The taxi driver who pulled up some twenty minutes later exuded an attitude of reluctance that made Eleanor disinclined to make conversation. When they hit a tail-back, thanks to a loop round the old Roman bridge, still not fixed from the heavy flooding over the New Year, he thumped his steering wheel. ‘A bloody joke. We can land men on the moon and still it takes three weeks to fix a few old stones.’ Eleanor murmured agreement but found that she didn’t mind much. The fields on either side of the road were still visibly waterlogged. After the grimy mêlée of south London, it was a visual feast – ethereal, shimmering silver bands engraved with the black reflections of leafless trees and smudgy January clouds.

The usual criss-cross of feelings was stirring at being back in such proximity to the landscape of her childhood. Just twenty miles away, her father was a resident in a small care home called The Bressingham, which he had once included in his rounds as a parish priest, days long since lost to him through the fog of dementia. Howard and Kat’s substantial Georgian house was ten miles in the opposite direction, on the fringes of a town called Fairfield. They had moved from Holland Park seven years before, a year after the birth of their third child, Evie. At the time, Eleanor had been surprised to get the change of address card. She had always regarded her little sister and husband as life-long townies, Kat with her posh quirky dress-making commissions to private clients and Howard with his big-banker job. It was because they saw the house in a magazine and fell in love with it, Kat had explained at one of their rare subsequent encounters, in the manner of one long used to plucking things she wanted out of life, like fruits off a tree.

But recently life had not been so cooperative. A small tumour had been removed from Kat’s bowel and she was in bed recovering. Howard had reported the event earlier in the week, by email, and when Eleanor had got on the phone, as he must have known she would, he had said that the operation had gone well and that Kat was adamant that she didn’t need sisterly visits. No further treatment was required. She would be up and about in a matter of days. Their regular babysitter, Hannah, was increasing her hours to plug gaps with the children and he was taking a week off from his daily commute into the City. ‘But I am her sister,’ Eleanor had insisted, hurt, in spite of knowing better. ‘I’d just like to see her. Surely she can understand that.’ Howard had said he would get back to her, but then Kat had phoned back herself, saying why didn’t Eleanor pop down on Saturday afternoon.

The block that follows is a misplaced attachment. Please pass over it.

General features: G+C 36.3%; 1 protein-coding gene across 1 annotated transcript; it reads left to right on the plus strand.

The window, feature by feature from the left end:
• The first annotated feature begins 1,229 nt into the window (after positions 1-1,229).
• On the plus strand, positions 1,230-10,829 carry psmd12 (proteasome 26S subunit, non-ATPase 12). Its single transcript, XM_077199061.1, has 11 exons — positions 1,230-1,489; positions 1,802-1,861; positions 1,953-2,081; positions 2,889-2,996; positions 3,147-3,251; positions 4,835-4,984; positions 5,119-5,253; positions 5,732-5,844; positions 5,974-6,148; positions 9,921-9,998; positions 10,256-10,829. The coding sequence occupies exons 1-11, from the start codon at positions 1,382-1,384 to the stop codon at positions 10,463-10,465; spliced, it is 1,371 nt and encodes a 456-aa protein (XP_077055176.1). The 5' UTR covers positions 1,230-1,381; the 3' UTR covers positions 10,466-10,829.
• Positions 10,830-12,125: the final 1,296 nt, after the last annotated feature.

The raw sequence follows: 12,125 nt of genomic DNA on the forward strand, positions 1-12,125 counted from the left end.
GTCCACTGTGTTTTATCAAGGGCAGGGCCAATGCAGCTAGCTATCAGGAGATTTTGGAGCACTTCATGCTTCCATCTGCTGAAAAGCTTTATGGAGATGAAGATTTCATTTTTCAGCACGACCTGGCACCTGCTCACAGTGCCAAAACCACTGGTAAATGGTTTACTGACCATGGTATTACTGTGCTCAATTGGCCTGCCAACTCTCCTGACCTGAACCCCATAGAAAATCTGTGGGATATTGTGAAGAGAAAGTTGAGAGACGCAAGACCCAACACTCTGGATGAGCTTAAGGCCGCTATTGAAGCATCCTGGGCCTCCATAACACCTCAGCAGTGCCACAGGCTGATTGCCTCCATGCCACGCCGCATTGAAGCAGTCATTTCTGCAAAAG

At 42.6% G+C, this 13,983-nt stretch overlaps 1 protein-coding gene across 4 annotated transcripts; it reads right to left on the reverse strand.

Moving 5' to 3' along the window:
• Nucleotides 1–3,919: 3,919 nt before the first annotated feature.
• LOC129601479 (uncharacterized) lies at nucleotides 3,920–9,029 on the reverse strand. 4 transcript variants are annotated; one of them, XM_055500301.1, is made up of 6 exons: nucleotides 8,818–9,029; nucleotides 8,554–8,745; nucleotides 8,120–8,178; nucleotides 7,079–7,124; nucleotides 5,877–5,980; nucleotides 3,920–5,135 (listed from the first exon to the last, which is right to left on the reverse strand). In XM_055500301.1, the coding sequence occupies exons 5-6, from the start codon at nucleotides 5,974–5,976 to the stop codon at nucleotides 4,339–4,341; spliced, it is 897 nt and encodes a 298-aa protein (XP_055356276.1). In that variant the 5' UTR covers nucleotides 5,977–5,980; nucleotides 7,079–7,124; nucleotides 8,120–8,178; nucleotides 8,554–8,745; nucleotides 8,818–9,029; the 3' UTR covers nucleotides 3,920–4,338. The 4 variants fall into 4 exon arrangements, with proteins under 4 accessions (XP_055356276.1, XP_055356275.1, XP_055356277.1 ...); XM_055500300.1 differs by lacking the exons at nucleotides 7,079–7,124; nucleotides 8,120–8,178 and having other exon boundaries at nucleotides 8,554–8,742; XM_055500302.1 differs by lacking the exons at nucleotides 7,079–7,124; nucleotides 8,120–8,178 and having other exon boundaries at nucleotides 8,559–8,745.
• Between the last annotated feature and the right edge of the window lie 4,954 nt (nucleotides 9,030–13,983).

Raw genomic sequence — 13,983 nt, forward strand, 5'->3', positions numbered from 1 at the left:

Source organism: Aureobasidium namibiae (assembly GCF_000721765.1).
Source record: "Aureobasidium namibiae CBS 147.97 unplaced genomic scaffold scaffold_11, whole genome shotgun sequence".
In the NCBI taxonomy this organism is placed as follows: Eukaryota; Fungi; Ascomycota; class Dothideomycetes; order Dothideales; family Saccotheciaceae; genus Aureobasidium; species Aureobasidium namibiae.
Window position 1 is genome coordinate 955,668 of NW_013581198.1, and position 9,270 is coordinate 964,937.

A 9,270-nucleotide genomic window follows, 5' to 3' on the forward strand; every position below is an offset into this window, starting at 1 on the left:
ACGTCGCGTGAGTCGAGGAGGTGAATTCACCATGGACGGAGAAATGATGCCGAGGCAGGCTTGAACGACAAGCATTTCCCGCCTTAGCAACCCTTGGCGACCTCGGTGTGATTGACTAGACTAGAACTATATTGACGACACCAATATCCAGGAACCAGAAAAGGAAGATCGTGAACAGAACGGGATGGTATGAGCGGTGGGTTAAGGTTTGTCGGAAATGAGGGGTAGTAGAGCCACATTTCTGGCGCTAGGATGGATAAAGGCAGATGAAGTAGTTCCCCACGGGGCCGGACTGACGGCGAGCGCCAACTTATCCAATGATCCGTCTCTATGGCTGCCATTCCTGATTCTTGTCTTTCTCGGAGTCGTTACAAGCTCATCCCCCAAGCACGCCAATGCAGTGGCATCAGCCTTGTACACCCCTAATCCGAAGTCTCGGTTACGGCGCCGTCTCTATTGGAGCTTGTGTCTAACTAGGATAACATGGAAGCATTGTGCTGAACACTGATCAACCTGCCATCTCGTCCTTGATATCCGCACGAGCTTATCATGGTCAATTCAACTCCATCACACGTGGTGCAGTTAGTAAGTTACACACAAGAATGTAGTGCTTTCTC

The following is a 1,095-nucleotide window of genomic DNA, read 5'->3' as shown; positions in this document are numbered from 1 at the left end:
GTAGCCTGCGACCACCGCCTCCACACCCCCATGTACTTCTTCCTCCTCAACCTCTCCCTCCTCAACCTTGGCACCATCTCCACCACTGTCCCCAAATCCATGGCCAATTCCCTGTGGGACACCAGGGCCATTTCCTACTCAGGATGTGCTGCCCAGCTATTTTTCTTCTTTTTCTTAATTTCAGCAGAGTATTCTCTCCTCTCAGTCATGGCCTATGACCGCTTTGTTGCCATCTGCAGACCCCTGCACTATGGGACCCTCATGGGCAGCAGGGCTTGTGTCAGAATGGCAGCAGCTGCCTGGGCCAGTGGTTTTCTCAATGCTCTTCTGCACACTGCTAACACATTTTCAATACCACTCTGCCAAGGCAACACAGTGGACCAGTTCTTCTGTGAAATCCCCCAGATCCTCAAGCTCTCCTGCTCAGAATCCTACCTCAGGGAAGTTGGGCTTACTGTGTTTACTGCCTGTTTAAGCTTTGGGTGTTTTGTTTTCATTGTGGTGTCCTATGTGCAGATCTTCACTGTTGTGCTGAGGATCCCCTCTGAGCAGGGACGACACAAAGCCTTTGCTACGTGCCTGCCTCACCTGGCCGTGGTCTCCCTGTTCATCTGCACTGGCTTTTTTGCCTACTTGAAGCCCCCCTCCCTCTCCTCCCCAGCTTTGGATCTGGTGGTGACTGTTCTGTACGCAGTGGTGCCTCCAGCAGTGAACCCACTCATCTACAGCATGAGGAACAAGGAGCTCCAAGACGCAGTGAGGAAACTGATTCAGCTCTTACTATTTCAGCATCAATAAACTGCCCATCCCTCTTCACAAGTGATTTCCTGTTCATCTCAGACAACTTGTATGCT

‘Nice,’ said the driver, following Eleanor’s instructions to turn between the laburnums that masked the handsome red-brick walls and gleaming white sash windows and pulling up behind the two family cars, both black, one a tank-sized station wagon, the other an estate. He fiddled with his satnav while Eleanor dug into her purse for the right money. I am not the rich one, she wanted to cry, seeing the visible sag of disappointment on his sheeny unshaven face at the sight of her twenty-pence tip; I am merely the visiting elder sister who rents a flat by a Clapham railway line, who tutors slow or lazy kids to pay her bills and who has recently agreed to write an old actor’s memoirs for a sum that will barely see off her overdraft.

Howard answered the door, taking long enough to compound Eleanor’s apprehensions about having pushed for the visit. He was in a Barbour and carrying three brightly coloured backpacks, clearly on the way out of the house. ‘Good of you to come.’ Brandishing the backpacks, he kissed her perfunctorily on both cheeks. ‘Brownies, go-carting and a riding lesson – pick-ups in that order. Then two birthday parties and a bowling alley. God help me. See you later maybe. She’s upstairs,’ he added, somewhat unnecessarily. ‘

‘The Big Sister arrives,’ Kat called out before Eleanor had even crossed the landing. ‘Could you tug that curtain wider?’ she added as Eleanor entered the bedroom. ‘I want as much light as possible.’